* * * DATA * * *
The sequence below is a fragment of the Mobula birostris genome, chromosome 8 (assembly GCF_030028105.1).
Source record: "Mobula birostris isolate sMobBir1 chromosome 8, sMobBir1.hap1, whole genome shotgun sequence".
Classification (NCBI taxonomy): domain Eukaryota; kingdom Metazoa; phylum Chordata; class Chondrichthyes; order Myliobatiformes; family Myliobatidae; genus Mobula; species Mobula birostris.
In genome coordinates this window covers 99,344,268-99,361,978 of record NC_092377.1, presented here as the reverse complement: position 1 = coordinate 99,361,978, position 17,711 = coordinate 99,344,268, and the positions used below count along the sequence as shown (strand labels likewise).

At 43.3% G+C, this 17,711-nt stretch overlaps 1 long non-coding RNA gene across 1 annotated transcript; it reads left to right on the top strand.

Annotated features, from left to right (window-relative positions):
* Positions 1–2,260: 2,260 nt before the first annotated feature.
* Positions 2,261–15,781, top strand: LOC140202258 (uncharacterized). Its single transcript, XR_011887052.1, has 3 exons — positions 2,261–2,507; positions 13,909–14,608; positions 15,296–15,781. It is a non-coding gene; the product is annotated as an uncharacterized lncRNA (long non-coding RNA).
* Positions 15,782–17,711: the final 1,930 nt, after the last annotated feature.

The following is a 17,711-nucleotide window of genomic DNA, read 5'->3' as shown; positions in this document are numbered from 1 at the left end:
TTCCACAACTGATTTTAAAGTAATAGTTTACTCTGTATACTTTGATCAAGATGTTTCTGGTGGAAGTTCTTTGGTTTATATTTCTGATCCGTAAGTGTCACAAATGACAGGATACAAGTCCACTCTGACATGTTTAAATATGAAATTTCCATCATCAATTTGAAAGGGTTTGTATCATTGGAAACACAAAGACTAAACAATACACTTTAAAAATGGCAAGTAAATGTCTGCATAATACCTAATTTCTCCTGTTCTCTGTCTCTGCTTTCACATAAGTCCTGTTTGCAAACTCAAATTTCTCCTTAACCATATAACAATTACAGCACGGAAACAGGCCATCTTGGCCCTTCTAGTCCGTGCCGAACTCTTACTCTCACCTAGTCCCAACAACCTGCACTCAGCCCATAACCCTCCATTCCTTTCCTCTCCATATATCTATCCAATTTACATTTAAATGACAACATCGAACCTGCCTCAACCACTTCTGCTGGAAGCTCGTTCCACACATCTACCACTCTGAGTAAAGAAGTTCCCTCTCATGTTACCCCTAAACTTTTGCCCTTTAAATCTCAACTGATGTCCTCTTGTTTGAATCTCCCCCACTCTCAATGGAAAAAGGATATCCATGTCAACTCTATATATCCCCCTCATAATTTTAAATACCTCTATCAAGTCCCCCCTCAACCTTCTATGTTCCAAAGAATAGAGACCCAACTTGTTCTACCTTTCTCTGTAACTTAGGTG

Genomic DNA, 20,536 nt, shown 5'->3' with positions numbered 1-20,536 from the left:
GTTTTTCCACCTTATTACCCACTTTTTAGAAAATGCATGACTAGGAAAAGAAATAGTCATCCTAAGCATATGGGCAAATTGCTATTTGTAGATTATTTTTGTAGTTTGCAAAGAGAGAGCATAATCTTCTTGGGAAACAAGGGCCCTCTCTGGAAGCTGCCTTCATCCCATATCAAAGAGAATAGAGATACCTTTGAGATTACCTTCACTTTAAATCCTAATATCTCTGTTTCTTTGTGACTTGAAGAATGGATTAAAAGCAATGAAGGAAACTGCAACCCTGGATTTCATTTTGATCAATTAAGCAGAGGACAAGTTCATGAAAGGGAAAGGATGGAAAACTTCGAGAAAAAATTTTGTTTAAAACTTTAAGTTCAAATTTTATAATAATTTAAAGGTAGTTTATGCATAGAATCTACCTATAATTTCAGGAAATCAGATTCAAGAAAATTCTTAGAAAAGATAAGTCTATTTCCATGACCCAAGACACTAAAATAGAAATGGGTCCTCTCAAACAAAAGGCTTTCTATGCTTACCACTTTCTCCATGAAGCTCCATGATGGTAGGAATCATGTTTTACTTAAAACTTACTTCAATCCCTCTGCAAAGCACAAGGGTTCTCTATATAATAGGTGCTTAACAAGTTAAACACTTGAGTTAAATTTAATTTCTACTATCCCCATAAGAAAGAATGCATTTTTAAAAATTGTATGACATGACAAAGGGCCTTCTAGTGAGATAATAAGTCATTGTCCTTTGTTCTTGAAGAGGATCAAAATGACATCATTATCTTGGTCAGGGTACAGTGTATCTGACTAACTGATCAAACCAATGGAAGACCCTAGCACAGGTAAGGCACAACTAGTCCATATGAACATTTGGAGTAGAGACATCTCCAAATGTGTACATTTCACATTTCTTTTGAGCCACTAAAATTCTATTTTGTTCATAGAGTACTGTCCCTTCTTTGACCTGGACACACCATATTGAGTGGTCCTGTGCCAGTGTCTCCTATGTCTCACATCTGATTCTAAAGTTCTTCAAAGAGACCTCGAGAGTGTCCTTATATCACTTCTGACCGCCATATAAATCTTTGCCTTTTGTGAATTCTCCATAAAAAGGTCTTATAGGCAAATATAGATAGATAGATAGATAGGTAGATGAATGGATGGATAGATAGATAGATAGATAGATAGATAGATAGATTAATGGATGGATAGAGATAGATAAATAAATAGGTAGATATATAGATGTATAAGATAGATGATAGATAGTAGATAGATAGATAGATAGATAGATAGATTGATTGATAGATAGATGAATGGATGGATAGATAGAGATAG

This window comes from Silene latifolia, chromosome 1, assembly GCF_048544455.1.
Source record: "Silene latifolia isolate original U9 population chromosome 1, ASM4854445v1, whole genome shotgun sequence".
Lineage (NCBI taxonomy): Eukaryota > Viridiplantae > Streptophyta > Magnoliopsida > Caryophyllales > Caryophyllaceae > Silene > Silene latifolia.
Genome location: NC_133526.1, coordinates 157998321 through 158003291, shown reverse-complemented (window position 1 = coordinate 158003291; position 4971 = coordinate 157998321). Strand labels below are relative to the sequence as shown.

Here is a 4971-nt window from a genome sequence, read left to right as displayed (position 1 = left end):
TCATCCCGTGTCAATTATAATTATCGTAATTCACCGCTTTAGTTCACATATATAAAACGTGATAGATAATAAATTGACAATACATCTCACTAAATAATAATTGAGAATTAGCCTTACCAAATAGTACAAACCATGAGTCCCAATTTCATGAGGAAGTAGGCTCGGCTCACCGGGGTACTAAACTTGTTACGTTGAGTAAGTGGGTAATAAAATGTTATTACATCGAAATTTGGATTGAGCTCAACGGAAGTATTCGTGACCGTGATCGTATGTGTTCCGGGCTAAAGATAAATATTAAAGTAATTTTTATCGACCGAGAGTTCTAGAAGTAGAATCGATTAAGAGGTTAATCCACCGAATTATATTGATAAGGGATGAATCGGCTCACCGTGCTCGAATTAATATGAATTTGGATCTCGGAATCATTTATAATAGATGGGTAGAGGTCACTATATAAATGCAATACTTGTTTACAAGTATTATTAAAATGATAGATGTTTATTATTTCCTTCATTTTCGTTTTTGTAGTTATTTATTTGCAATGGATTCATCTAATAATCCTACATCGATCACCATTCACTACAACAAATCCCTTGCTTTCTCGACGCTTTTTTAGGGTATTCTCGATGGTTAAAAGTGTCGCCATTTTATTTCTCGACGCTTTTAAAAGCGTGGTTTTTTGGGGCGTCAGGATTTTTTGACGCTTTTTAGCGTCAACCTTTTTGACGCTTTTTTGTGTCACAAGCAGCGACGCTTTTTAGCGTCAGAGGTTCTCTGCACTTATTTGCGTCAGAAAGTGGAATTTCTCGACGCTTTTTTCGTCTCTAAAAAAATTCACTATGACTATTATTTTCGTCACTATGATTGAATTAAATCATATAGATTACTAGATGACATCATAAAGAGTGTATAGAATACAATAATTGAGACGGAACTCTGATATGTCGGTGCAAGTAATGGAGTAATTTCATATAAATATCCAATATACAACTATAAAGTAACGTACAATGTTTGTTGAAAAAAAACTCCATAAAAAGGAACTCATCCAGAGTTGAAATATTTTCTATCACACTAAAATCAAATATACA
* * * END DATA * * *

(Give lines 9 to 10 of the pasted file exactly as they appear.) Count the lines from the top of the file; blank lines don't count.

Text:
* Positions 15,782–17,711: the final 1,930 nt, after the last annotated feature.

The following is a 17,711-nucleotide window of genomic DNA, read 5'->3' as shown; positions in this document are numbered from 1 at the left end: